Sequim-Dungeness Groundwater

The Sequim-Dungeness Ground-water Quality and Ground-water Protection Studies

Concerns about worsening water quality led to the Sequim-Dungeness Ground-water Quality Study in May 1990 and a follow-up project, the Sequim-Dungeness Ground-water Protection Strategy, in January 1992.  Among other results, the study found that increases in nitrate levels in wells in the Sequim-Dungeness area may be a concern. Recommendations included initiating a water well construction inspection program, encouraging best management practices for agriculture and landscaping, establishing a County central data repository, and studying the hydrogeology of the area.

Instream Flow Studies

Instream flow studies

Concerns about instream flows in the Dungeness River and loss of fish habitat led to instream flow studies of the lower Dungeness River.   For the first time these studies provided quantitative recommendations from a recognized expert on how much water fish needed at different seasons of the year.  Highest priority was given to chinook, pinks, and steelhead since coho were not considered to be chronically depleted.  The 1992 Salmon and Steelhead Stock Inventory summary listed Dungeness River lower and upper pinks, spring/summer chinook, winter/summer steelhead, and coho in critical condition.  These fish have different seasonal needs for water depending upon their life stage.  It was determined that the flow needed for maximum fish habitat from November to March was 575 cfs, April through July 475 cfs, and August through October 180 cfs.  Note that the average flow above the irrigation diversions is 227 cfs in late August (minimum 116 cfs) and 187 cfs in early September (minimum 100 cfs) so almost all the water would have to be left in the river to meet maximum instream flows for salmon during most years.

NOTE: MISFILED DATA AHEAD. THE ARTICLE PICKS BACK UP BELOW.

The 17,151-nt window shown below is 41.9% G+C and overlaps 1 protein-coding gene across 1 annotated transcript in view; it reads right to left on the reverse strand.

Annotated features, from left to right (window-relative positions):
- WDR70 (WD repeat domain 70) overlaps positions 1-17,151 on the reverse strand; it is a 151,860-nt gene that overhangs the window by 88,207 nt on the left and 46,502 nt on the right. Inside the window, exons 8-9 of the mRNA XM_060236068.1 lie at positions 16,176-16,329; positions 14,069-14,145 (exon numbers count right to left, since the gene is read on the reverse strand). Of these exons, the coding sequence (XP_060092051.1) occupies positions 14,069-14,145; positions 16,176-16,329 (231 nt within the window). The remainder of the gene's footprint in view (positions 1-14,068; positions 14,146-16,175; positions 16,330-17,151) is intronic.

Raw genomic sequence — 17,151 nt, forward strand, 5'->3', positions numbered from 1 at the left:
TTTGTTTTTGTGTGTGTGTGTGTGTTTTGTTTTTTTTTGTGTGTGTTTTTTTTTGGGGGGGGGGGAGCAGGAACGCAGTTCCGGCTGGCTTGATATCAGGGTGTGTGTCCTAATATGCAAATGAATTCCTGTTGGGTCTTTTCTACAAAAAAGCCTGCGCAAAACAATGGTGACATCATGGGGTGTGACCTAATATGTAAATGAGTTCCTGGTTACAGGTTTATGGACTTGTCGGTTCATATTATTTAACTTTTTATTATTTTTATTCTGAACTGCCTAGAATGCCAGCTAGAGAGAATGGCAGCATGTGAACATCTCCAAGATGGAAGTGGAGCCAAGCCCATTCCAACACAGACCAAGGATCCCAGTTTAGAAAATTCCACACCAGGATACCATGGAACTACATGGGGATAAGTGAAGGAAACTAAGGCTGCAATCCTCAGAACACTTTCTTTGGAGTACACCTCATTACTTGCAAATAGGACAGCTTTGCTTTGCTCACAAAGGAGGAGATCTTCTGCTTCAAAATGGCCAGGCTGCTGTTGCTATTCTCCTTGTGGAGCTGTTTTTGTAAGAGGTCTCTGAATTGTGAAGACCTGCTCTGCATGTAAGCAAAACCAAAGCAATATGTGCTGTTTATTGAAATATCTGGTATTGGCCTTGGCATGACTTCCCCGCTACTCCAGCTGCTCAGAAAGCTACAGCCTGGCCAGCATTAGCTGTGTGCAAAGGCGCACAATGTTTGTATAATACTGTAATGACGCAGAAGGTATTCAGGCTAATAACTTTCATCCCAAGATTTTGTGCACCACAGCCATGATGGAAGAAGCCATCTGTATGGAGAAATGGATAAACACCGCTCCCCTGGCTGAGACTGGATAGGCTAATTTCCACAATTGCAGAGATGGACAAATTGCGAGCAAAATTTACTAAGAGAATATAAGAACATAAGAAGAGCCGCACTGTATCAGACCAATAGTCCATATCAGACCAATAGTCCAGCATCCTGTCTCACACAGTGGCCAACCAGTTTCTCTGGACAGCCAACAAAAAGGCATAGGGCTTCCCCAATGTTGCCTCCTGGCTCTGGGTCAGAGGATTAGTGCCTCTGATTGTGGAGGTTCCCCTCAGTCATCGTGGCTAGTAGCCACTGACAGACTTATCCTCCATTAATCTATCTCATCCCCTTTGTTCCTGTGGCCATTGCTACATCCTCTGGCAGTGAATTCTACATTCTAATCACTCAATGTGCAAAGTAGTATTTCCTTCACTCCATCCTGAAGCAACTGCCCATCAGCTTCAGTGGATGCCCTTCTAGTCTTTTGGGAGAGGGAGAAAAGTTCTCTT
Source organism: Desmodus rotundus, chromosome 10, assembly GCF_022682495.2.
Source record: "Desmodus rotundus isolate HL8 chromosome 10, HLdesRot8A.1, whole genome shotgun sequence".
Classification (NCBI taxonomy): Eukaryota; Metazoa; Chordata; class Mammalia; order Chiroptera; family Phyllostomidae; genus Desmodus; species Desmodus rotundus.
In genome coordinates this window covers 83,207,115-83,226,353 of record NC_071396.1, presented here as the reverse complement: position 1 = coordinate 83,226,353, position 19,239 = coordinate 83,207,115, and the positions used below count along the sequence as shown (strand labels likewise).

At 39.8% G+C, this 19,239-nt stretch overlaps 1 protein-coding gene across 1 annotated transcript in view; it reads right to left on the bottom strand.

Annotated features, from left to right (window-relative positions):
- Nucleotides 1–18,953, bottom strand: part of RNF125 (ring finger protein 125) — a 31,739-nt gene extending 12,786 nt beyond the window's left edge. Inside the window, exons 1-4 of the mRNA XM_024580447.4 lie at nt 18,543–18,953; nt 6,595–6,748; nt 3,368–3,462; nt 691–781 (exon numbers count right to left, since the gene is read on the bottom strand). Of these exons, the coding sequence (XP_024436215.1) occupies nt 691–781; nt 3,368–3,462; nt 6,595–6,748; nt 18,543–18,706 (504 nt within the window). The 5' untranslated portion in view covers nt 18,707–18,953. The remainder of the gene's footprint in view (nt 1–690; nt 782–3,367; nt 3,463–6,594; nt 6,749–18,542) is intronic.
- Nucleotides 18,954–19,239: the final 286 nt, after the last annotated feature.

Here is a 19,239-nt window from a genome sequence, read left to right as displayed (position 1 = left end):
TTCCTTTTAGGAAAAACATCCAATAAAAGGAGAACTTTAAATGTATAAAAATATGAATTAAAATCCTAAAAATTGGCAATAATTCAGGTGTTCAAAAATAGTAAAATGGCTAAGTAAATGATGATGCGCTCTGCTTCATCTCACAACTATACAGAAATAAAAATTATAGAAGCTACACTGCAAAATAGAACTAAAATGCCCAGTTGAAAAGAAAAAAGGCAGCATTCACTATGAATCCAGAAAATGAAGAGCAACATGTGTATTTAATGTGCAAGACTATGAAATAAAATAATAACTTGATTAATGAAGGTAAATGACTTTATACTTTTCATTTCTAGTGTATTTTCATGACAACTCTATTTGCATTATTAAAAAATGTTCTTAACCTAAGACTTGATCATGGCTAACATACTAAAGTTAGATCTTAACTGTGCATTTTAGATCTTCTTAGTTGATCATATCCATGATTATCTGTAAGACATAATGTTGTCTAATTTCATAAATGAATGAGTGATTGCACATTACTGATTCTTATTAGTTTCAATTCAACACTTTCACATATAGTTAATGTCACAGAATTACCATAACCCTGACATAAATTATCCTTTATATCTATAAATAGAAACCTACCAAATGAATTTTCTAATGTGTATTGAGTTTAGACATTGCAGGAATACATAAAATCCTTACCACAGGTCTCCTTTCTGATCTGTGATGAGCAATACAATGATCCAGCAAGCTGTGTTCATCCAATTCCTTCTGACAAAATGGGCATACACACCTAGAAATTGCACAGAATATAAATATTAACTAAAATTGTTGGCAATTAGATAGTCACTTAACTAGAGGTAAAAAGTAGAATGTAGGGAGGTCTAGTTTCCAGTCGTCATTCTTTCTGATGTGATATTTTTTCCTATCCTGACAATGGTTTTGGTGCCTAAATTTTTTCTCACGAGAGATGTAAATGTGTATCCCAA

Salmon & Steelhead Stock Inventory

The Salmon and Steelhead Stock Inventory (SASSI), 1992

Studies of the status of salmonid species were important to later designations of endangered species, and in deliberations during the Dungeness-Quilcene Water Resource study. In addition Lichatowich provided a series of reports on salmon status and habitat constraints, and on the probable salmon abundance before white Euro-American settlement.

The Orsborn & Ralph Aquatic Resource Assessment of the Dungeness River System

The Orsborn & Ralph Aquatic Resource Assessment of the Dungeness River System

This study, done in 1992-94, first evaluated information on land use in the basin, the river channel, hydrologic characteristics, and fish habitat.  This widely respected work is often used by other researchers.

The Dungeness and Waterhole Snotel Installations

The Dungeness and Waterhole Snotel Installations

The USDA Natural Resources Conservation Service installed Snotel snowpack monitoring sites at Dungeness (Silver Creek, 4100 ft elevation) and Waterhole (Hurricane Ridge, 5000 ft elevation). These two sites, beginning in 1999 and 2000, provide precipitation, snow depth, water content, and temperature data by telemetry and internet access.

Dike setbacks and flood plain recovery

Studies for dike setbacks and flood plain recovery

The Bureau of Reclamation, Corps of Engineers, and others are involved with geomorphic studies, river hydraulics modeling, and land utilization analyses.  The lower river and estuary have been considered a high priority for river restoration.

Shellfish closure, shoreline protection, clean water studies

Shellfish closure, shoreline protection, clean water studies

A Clean Water Work Group is focusing on water quality problems and shellfish harvest closures in Dungeness Bay, organized by the Tribe and Clallam County.

Continuing groundwater explorations

Continuing groundwater (hydrogeology) explorations of the watershed

A several year assessment of groundwater conditions and data gathering was done in the late 1990s by USGS as recommended in the D-Q Plan, to improve understanding of the groundwater resource. A Dungeness River seepage study is near completion, also by USGS, providing another data source for groundwater modeling as recommended by the D-Q plan. An accompanying seepage study has just been completed by WA DOE for the river from the Dungeness Forks to the USGS 11.8 mile gage. Current discussions are identifying techniques and desired outcomes for three-dimensional transient groundwater modeling of the watershed.